Endocrine Abstracts (2019) 65 P156 | DOI: 10.1530/endoabs.65.P156

Insulinoma causing remission of diabetes mellitus type 2

Maroria Oroko1, Ross Cairns2 & Mohammed Azharuddin1


1Inverclyde Royal Hospital, Greenock, UK; 2Glasgow Royal Infirmary, Glasgow, UK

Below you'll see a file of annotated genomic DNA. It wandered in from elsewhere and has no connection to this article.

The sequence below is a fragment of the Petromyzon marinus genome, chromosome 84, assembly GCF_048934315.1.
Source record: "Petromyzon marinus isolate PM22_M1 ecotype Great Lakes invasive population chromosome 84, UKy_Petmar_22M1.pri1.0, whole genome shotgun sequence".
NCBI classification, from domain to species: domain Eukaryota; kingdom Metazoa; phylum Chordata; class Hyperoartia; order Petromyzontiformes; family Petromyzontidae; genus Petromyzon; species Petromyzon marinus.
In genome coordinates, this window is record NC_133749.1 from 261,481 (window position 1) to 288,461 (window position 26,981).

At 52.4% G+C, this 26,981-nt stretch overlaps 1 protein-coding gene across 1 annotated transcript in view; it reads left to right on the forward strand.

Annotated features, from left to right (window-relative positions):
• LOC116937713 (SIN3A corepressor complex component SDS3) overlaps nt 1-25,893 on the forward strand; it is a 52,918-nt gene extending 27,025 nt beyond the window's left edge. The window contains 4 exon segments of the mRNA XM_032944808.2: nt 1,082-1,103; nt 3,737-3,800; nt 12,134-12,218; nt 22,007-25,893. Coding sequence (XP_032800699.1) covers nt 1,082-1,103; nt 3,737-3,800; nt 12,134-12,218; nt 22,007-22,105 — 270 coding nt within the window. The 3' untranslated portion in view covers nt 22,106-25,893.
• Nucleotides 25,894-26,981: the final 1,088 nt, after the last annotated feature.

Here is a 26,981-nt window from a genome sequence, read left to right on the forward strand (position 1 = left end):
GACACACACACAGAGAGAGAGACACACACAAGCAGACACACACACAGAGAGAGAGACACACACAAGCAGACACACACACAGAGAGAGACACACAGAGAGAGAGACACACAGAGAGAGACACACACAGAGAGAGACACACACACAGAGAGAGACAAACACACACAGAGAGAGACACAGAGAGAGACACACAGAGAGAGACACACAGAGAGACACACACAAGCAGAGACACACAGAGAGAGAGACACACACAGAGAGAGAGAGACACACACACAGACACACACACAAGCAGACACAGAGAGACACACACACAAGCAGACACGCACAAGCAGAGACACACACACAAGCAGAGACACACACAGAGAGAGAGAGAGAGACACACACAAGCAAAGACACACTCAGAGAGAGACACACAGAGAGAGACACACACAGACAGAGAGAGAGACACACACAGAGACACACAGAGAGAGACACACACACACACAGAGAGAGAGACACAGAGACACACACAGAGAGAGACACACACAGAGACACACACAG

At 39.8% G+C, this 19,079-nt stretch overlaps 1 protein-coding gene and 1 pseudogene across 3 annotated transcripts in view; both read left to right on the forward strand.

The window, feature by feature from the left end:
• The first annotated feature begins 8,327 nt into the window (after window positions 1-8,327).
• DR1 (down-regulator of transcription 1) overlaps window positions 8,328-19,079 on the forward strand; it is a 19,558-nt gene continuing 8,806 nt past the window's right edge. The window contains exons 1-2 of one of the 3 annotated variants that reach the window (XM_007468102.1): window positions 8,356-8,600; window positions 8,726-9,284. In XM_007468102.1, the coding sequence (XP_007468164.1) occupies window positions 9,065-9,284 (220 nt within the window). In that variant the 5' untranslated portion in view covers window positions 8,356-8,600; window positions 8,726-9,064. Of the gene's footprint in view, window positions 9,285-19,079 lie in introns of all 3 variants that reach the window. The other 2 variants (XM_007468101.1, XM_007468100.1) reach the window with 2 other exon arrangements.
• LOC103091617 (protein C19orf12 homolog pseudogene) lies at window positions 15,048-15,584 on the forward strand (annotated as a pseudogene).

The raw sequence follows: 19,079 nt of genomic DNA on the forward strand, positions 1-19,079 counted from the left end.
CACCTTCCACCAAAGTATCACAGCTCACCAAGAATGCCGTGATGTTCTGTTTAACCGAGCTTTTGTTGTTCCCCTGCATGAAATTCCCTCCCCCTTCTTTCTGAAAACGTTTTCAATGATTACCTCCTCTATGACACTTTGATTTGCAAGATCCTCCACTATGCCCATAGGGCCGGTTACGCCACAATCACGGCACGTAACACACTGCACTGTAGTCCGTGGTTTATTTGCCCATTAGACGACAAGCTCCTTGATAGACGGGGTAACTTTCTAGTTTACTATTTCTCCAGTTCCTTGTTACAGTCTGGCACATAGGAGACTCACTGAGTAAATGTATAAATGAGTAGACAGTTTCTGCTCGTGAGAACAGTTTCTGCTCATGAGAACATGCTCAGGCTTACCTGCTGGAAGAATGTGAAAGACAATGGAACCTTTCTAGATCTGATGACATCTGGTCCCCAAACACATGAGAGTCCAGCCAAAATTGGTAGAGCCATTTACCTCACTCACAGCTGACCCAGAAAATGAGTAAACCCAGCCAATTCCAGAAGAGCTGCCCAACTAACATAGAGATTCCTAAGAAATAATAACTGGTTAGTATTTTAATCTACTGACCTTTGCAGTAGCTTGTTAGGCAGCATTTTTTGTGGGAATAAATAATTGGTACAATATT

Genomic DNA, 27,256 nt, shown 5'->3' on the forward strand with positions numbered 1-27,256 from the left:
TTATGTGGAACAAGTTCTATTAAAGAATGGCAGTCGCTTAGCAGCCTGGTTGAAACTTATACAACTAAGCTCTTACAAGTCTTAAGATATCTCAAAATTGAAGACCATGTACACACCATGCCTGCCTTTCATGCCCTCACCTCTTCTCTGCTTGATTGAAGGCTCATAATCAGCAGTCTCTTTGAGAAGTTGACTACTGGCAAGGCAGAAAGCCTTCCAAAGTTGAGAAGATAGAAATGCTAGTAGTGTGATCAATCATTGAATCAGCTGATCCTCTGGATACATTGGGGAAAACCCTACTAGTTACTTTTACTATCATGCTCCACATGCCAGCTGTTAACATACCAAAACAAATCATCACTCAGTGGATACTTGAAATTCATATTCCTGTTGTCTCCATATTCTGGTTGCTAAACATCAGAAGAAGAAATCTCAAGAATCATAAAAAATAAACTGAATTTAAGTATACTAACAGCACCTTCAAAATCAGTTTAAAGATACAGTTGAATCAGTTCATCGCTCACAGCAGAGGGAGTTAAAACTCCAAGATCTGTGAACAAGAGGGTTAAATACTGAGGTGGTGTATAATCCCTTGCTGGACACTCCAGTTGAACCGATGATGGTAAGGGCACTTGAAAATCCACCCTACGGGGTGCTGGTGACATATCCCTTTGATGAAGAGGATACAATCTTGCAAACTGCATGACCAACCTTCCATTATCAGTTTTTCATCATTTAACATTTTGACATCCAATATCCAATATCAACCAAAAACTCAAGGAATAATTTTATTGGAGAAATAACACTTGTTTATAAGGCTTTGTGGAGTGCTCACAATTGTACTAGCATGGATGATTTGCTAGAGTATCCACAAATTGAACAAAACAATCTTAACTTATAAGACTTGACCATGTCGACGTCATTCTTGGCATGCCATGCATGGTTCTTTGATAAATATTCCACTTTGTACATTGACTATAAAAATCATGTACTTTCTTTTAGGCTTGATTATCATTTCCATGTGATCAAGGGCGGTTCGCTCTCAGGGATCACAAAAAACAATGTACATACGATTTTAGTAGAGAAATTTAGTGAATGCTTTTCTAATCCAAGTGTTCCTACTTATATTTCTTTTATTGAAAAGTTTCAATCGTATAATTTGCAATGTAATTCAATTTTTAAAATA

We present the case of a 77-year-old woman with a medical history of diabetes mellitus type 2 and hypothyroidism who was admitted to hospital after having had episodes of recurrent symptomatic hypoglycaemia. The patient had diabetes mellitus type 2 for 26 years and this had gone into remission over the previous 2 years: she had been having recurrent hypoglycaemia necessitating reduction in insulin doses and then subsequent discontinuation of therapy altogether. There was a history of weight loss, without other red flag features, and the clinical situation was proposed to be secondary to the patient’s low carbohydrate diet and iatrogenic hyperthyroidism. Several months after insulin therapy had been discontinued the patient was admitted with severe hypoglycaemia. As an inpatient, she was noticeably dependent initially on intravenous dextrose infusions then frequent sugary drinks, with her blood glucose levels plummeting overnight when unable to maintain dietary intake. Supervised fast yielded blood glucose levels of 2.0 mmol/l with an C-peptide level of 2.61 nmol/l (<1.12 nmol/l) and an insulin level of 24.9 mU/l (<13 mU/l). The patient had neuroglycopaenic symptoms at that time which resolved when the blood glucose was corrected. HbA1c was 19 mmol/mol and the urinary sulphonyurea screen was normal. CT imaging revealed a 1.6 cm homogenously enhancing nodule in the tail of the pancreas. Due to the high risk of hypoglycaemia and intolerance of diazoxide therapy the patient underwent enucleation of her pancreatic mass. Pathology confirmed a well differentiated grade 2 Insulinoma. Euglycaemia was achieved for a short period following surgery but reverted to hyperglycaemia as her weight increased. Insulinoma is a rare cause of hypoglycaemia and rarer still in conjunction with diabetes mellitus type 2. We discuss when to reasonably suspect insulinoma in the patient with diabetes, drawing experience from previous case reports.

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